Happy Day All! steph

        • Robert Thomas

          But isn’t “the hoi polloi” redundant, like “the El Camino [Real]” (something I say all the time)? Maybe it was another Greek phrase I heard explained, that includes the article.

          • thucy

            I believe it would be, but because the term isn’t understood that way by most English speakers let alone most Europeans, we write “THE hoi polloi”.
            It would be sad if you tripped over the issue of the redundant article, and missed the beauty of Pericles’ great oration in which it was used. Do you need a link?

          • Robert Thomas

            As a young person, my Army Sgt. Major brother-in-law recommended Xenophon’s _Anabasis_. I found a used copy and became immersed – it’s a page-turner. However, my knowledge is thin. I found Thucydides’s text here

            http://www.fordham.edu/halsall/ancient/pericles-funeralspeech.asp

            It’s an impressive speech, and surely more admiring of The Many than was Xenophon, or Thucydides either, I think. You tell me.

          • thucy

            Ah, but we only know of Pericles’ funeral oration because of Thucydides. And it is said that Thucydides downplayed both his own and Pericles’ enthusiasm for democracy because democracy was so unpopular by the end of the Pelops. War. So whoever knows.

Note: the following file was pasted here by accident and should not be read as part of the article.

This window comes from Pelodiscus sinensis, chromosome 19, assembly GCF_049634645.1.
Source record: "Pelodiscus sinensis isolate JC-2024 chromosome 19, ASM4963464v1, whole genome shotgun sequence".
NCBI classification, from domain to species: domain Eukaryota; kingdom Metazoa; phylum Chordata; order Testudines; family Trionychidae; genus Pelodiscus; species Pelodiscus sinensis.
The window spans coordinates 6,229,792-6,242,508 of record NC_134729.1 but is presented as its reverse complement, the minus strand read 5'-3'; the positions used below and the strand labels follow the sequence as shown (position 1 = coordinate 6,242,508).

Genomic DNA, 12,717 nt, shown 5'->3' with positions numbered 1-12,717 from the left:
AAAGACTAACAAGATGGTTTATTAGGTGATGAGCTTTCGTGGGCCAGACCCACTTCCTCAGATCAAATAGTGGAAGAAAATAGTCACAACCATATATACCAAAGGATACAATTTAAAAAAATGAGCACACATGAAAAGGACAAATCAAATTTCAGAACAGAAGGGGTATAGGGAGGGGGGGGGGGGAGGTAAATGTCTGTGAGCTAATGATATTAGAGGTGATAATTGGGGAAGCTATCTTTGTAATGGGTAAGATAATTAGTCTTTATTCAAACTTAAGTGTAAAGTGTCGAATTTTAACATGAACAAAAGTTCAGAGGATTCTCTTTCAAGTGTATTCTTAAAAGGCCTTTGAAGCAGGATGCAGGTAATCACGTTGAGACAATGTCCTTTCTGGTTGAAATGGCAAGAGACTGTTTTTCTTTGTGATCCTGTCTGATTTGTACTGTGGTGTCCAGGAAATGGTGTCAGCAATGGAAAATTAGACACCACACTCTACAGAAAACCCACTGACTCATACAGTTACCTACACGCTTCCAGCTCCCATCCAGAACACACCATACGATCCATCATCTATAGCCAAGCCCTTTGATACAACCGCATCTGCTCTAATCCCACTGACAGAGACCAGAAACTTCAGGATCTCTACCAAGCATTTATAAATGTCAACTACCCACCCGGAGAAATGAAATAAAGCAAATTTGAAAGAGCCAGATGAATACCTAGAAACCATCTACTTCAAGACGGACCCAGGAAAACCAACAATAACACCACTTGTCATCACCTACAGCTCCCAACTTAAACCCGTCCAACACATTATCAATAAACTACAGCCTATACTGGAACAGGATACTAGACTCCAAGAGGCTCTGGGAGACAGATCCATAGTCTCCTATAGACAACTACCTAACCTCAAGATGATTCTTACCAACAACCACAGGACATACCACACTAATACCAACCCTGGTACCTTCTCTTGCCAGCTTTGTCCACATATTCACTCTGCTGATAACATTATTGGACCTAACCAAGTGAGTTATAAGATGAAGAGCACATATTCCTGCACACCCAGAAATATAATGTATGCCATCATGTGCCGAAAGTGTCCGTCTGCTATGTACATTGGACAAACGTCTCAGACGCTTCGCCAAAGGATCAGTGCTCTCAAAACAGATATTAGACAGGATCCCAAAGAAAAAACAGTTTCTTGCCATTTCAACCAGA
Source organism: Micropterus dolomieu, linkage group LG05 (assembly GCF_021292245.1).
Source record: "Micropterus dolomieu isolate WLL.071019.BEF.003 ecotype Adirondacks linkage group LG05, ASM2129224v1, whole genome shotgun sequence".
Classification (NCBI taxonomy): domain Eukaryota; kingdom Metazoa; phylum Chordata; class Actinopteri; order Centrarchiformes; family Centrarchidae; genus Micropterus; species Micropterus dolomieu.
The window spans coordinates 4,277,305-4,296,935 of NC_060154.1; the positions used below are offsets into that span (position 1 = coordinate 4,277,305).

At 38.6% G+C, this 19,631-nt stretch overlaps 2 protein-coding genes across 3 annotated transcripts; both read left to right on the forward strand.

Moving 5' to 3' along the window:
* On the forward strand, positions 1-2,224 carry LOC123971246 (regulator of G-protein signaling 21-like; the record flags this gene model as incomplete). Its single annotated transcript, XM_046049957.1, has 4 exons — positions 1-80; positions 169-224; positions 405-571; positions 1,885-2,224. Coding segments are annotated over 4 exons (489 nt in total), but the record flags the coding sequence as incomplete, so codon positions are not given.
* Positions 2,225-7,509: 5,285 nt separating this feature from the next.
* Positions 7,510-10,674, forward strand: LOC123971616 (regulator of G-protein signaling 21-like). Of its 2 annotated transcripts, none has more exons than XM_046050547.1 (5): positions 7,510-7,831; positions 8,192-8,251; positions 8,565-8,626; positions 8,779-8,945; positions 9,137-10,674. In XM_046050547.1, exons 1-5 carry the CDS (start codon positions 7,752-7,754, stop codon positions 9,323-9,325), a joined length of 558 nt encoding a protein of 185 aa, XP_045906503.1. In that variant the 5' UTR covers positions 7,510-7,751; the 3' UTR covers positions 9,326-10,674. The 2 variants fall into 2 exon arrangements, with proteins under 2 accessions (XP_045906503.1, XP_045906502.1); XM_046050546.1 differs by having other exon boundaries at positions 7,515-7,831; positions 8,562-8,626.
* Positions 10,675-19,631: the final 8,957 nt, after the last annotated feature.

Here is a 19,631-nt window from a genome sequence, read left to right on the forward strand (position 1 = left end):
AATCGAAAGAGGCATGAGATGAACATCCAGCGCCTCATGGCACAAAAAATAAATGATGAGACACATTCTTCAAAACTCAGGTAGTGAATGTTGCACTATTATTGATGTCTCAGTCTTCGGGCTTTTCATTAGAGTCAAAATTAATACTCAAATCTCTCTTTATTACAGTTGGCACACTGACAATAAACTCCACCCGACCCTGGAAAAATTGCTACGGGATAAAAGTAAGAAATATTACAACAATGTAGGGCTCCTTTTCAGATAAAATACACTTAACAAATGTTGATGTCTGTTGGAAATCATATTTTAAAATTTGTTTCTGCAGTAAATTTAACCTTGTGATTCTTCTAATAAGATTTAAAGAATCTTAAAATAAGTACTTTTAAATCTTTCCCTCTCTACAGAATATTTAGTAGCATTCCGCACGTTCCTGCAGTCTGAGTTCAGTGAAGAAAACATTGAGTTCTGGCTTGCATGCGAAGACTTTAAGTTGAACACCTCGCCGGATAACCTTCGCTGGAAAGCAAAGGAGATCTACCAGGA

I’m re-reading Kagan’s recent book “Thucydides: The Reinvention of History” – it’s a “quick and dirty” read if you want to join in. The new Bettany Hughes book about the same era is even better, but much longer.

          • Robert Thomas

            I approach the Kagen family (fils, anyway) with the same asbestos gloves as I have with Paul Johnson. I greatly admired _A History of the English People_ and _A History of Christianity_ (less so, _Modern Times_) but still found myself holding my nose and averting my eyes, every few pages.

          • thucy

            It’s Kagan, not Kagen. And you’d be wrong to dismiss Donald Kagan’s scholarship solely because of his politics, which are conservative. Donald Kagan, btw, is not the “fils”.

          • Robert Thomas

            Pardon me; “Kagan family”. I don’t dismiss scholarship.